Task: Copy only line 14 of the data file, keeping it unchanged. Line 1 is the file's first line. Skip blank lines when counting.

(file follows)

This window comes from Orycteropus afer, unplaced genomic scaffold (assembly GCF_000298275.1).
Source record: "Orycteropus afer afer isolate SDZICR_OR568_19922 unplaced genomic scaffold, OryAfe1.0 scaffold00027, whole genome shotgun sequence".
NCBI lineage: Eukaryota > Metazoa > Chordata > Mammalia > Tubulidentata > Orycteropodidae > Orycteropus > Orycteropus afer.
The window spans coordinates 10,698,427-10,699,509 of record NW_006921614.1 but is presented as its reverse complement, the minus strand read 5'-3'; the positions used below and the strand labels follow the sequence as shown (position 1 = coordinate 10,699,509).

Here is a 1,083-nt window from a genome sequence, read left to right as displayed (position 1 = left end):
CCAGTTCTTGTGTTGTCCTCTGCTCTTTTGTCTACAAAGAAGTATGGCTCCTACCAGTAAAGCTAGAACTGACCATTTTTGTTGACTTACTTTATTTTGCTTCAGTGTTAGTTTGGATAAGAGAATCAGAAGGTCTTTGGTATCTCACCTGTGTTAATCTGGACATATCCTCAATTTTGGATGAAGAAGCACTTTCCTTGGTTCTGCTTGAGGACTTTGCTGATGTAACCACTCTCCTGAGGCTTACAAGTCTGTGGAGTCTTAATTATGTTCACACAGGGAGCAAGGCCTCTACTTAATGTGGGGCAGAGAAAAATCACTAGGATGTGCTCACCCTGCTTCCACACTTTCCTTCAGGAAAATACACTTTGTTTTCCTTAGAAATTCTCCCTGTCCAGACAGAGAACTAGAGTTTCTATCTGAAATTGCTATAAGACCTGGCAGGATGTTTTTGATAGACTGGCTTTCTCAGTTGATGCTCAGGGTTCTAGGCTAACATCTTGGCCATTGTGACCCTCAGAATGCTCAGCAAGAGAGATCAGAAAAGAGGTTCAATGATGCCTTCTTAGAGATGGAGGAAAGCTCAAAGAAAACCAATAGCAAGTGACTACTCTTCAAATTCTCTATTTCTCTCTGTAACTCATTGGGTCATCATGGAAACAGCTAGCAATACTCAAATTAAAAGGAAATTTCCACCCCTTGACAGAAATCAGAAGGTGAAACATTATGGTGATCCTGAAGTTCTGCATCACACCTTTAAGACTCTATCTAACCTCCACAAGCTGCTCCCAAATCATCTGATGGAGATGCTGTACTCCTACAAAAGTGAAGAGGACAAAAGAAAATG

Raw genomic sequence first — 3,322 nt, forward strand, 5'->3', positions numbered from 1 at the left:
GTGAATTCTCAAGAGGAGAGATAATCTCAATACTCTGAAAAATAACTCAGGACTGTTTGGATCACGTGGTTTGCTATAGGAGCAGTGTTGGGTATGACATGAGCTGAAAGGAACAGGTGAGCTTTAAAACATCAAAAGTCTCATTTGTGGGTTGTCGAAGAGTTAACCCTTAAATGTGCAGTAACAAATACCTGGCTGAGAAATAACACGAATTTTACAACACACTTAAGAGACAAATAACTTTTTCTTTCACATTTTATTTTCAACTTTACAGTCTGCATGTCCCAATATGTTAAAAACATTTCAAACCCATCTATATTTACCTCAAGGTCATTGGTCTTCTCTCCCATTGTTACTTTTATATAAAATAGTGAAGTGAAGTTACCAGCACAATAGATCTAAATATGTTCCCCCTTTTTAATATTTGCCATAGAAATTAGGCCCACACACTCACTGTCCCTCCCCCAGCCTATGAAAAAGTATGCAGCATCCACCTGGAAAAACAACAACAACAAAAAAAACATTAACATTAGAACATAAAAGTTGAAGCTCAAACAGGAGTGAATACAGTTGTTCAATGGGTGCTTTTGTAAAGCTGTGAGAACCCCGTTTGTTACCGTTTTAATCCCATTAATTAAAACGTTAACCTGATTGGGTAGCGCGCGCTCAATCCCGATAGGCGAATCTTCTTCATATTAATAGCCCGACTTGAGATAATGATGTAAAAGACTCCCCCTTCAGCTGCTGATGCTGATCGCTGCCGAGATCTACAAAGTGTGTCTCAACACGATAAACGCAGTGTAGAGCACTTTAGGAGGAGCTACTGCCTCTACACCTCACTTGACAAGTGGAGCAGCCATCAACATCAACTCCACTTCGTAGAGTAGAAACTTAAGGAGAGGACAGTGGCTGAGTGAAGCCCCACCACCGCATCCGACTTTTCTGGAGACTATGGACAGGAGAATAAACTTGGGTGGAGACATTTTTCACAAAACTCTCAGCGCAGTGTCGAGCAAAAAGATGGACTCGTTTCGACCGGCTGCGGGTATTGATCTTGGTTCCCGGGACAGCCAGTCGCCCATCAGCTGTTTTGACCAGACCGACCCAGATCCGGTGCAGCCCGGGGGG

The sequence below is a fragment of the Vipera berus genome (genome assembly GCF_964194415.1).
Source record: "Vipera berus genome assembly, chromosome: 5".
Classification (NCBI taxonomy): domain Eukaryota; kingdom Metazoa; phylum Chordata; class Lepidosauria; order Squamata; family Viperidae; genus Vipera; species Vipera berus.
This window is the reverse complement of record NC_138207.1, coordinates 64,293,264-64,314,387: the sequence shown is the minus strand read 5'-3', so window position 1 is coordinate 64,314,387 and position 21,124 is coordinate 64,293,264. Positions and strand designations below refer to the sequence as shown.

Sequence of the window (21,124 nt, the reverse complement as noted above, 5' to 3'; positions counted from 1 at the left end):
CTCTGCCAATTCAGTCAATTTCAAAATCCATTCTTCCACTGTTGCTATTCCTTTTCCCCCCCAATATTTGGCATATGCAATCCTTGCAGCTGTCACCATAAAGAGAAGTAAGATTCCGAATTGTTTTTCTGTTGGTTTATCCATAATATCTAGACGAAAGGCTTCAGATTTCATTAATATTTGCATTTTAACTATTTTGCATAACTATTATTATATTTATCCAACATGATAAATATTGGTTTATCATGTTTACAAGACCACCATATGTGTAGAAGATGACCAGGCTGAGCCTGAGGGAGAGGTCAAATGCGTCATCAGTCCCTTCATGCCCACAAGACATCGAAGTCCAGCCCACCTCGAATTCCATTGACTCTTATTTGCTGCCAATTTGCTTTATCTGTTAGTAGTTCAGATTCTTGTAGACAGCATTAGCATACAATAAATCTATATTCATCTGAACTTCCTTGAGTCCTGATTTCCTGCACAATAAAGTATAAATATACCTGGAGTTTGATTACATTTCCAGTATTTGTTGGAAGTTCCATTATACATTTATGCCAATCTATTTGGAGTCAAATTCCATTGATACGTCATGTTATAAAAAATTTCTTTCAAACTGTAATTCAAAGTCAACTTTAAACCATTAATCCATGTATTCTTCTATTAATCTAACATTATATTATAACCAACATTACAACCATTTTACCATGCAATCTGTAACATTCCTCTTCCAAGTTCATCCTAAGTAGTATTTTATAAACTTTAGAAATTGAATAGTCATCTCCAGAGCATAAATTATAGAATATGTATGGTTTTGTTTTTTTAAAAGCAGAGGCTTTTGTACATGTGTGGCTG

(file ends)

CTCTGCCAATTCAGTCAATTTCAAAATCCATTCTTCCACTGTTGCTATTCCTTTTCCCCCCCAATATTTGGCATATGCAATCCTTGCAGCTGTCACCATAAAGAGAAGTAAGATTCCGAATTGTTTTTCTGTTGGTTTATCCATAATATCTAGACGAAAGGCTTCAGATTTCATTAATATTTGCATTTTAACTATTTTGCATAACTATTATTATATTTATCCAACATGATAAATATTGGTTTATCATGTTTACAAGACCACCATATGTGTAGAAGATGACCAGGCTGAGCCTGAGGGAGAGGTCAAATGCGTCATCAGTCCCTTCATGCCCACAAGACATCGAAGTCCAGCCCACCTCGAATTCCATTGACTCTTATTTGCTGCCAATTTGCTTTATCTGTTAGTAGTTCAGATTCTTGTAGACAGCATTAGCATACAATAAATCTATATTCATCTGAACTTCCTTGAGTCCTGATTTCCTGCACAATAAAGTATAAATATACCTGGAGTTTGATTACATTTCCAGTATTTGTTGGAAGTTCCATTATACATTTATGCCAATCTATTTGGAGTCAAATTCCATTGATACGTCATGTTATAAAAAATTTCTTTCAAACTGTAATTCAAAGTCAACTTTAAACCATTAATCCATGTATTCTTCTATTAATCTAACATTATATTATAACCAACATTACAACCATTTTACCATGCAATCTGTAACATTCCTCTTCCAAGTTCATCCTAAGTAGTATTTTATAAACTTTAGAAATTGAATAGTCATCTCCAGAGCATAAATTATAGAATATGTATGGTTTTGTTTTTTTAAAAGCAGAGGCTTTTGTACATGTGTGGCTG